Week InReview
Friday | Nov 1, 2019
Repo riches.

"Exiles from Wall Street’s old proprietary trading desks were among those who cashed in on September’s spiking repo rates, and now they’re lining up for the next big move.

"Tucked away at funds from Sydney to Boston, traders who make their livelihood arbitraging dislocated market rates are eyeing another windfall like the repo madness that caught the Federal Reserve on the back foot and left the likes of Jamie Dimon largely on the  sidelines ."

in case you missed it...
Republican politicians and regulators, along with securities industry advocates, are making another push to derail the Securities and Exchange Commission’s plan to create a single, real-time record of trade prices, arguing it will become a tool for government over-reach or a target for hackers. (Financial Times | Oct 29)

After the financial crisis, Washington focused on the credit-ratings firms and the conflict of interest that made them “essential cogs in the wheel of financial destruction,” according to the federal government’s report on the crisis. But the government didn’t eliminate the conflict, where the firms are paid by the entities whose bonds they rate. Instead, the Securities and Exchange Commission decided that enabling ratings firms to publish unsolicited ratings on securities they weren’t hired to analyze would be the best solution. The agency crafted a rule to give them access to deal data to publish such ratings. (The Wall Street Journal | Oct 29)

Giants like JPMorgan, Morgan Stanley, and Tradeweb are embracing a credit-trading revolution to move multi-billion-dollar bond portfolios in minutes , fueling an arms race among Wall Street giants who want a piece of the action. (Business Insider | Oct 29)

Exchange-traded funds have swelled into a $4 trillion juggernaut over the past quarter of a century, but many asset managers say the industry is entering a new phase of competition and oversaturation that threatens to squeeze out smaller funds. (The Wall Street Journal | Oct 28)

Regardless of what you think about the Federal Reserve’s decision to get back into the business of  buying Treasuries , one thing is clear: It’s a good time to be a primary dealer. While this elite-bond trading club may never fully regain its former  glory , the prospect of the Fed once again purchasing hundreds of billions of dollars worth of U.S. government debt is set to be a boon for the select group of banks and dealers at the center of the $16.3 trillion Treasury market. (Bloomberg Markets | Oct 27)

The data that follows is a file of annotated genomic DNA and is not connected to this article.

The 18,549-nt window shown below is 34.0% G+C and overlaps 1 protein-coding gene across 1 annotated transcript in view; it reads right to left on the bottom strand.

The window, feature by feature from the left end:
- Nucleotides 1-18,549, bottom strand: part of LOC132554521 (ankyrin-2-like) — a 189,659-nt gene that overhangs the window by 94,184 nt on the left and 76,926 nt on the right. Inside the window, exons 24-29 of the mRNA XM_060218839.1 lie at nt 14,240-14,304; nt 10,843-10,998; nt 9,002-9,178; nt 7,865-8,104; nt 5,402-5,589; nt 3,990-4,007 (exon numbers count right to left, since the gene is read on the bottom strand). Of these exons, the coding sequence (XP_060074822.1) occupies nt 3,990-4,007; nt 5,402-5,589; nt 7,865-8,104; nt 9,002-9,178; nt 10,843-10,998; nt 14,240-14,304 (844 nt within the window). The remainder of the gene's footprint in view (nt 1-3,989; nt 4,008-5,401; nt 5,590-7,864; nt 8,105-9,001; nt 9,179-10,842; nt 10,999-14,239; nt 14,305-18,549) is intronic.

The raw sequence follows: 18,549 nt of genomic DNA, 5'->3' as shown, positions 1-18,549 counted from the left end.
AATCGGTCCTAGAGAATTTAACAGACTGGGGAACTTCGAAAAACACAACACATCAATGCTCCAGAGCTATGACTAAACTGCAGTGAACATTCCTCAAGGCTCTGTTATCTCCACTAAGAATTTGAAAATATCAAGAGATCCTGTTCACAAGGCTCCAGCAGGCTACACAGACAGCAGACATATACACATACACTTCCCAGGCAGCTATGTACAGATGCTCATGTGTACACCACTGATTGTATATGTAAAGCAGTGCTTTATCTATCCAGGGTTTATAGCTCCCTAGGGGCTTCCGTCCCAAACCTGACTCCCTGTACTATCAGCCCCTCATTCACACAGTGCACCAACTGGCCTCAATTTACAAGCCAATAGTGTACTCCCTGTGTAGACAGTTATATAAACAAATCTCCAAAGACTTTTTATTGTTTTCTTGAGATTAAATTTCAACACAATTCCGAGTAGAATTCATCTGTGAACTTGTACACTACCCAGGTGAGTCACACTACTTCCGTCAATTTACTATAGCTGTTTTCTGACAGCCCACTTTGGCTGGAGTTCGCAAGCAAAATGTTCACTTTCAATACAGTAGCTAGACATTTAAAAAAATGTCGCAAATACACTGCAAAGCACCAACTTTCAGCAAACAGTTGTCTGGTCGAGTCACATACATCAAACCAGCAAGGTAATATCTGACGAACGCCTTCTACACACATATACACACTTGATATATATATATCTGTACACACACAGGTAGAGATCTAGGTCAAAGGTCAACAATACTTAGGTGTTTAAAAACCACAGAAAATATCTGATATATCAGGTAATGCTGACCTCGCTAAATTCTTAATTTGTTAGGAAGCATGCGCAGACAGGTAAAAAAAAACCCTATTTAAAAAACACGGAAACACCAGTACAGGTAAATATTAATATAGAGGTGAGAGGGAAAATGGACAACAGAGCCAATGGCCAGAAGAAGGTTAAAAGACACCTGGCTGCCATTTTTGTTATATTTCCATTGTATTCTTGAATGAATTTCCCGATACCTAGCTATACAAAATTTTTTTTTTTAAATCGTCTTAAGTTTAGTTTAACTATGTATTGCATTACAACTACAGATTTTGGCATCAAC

FSOC to meet in closed session
(Oct 31) —  The Financial Stability Oversight Council will meet on Thursday November 7 in a closed session at the Treasury Department. The preliminary agenda includes:
  • Proposed amendments to FSOC's interpretive guidance on nonbank financial company designations.
  • FSOC's 2019 annual report.
  • A discussion of the activities of cloud service providers.
  • A discussion of the current expected credit losses (CECL) accounting standard.
the cyber cafe
Millions of Adobe accounts exposed in privacy snafu
An Adobe database was left online without password protection, exposing about 7.5 million Creative Cloud accounts for about a week, security researcher Bob Diachenko found. No financial information was exposed, but data such as email addresses and member IDs could be used in phishing attacks.
—  Infosecurity

Chinese malware creates 'magic password' for MSSQL servers
Chinese cyberspies have developed malware that alters Microsoft SQL Server (MSSQL) databases and creates a backdoor mechanism that can let hackers connect to any account by using a "magic password." The backdoor also hides user sessions inside the database's connection logs every time the "magic password" is used, helping hackers remain undetected even when administrators may suspect something is wrong. The malware, called skip-2.0, works with only versions 11 and 12.
—  ZDNet  

False-flag hackers present a major security concern
A Russia-linked group’s use of stolen tools is having as worrying repercussions. In the sordid world of cyber war, there is no such thing as professional courtesy. That was the finding of a report this week, which said a Russian cyber espionage unit carried out attacks under the guise of being Iranian. The growing difficulty of finding the provenance of hacks is only matched by the rising damage which cyber attacks can achieve. The risks from misguided retaliation demand continued efforts to identify the origins of attacks.
—  Financial Times (opinion)
binge reading disorder
Different kinds of stupid 
There  are types of smart  that have nothing to do with intellect. And there are types of stupid that have nothing to do with unintelligence. Smart is the ability to solve hard problems, which can be done many ways. Stupid is a tendency to not comprehend easy problems. It’s also is a diversified trait.

Be efficient, not productive
There's a difference between being  productive  and being  efficient , and efficiency wins every time. Productivity measures how much you do or produce within a given timeframe. Efficiency, on the other hand, is about being productive  with less effort
—  Zapier

Amateurs and professionals. What's the diff?
Why is it that some people seem to be hugely successful and do so much, while the vast majority of us struggle to tread water? The answer is complicated and likely multifaceted. One aspect is mindset –  specifically, the difference between amateurs and professionals. Most of us are just amateurs. What’s the difference?
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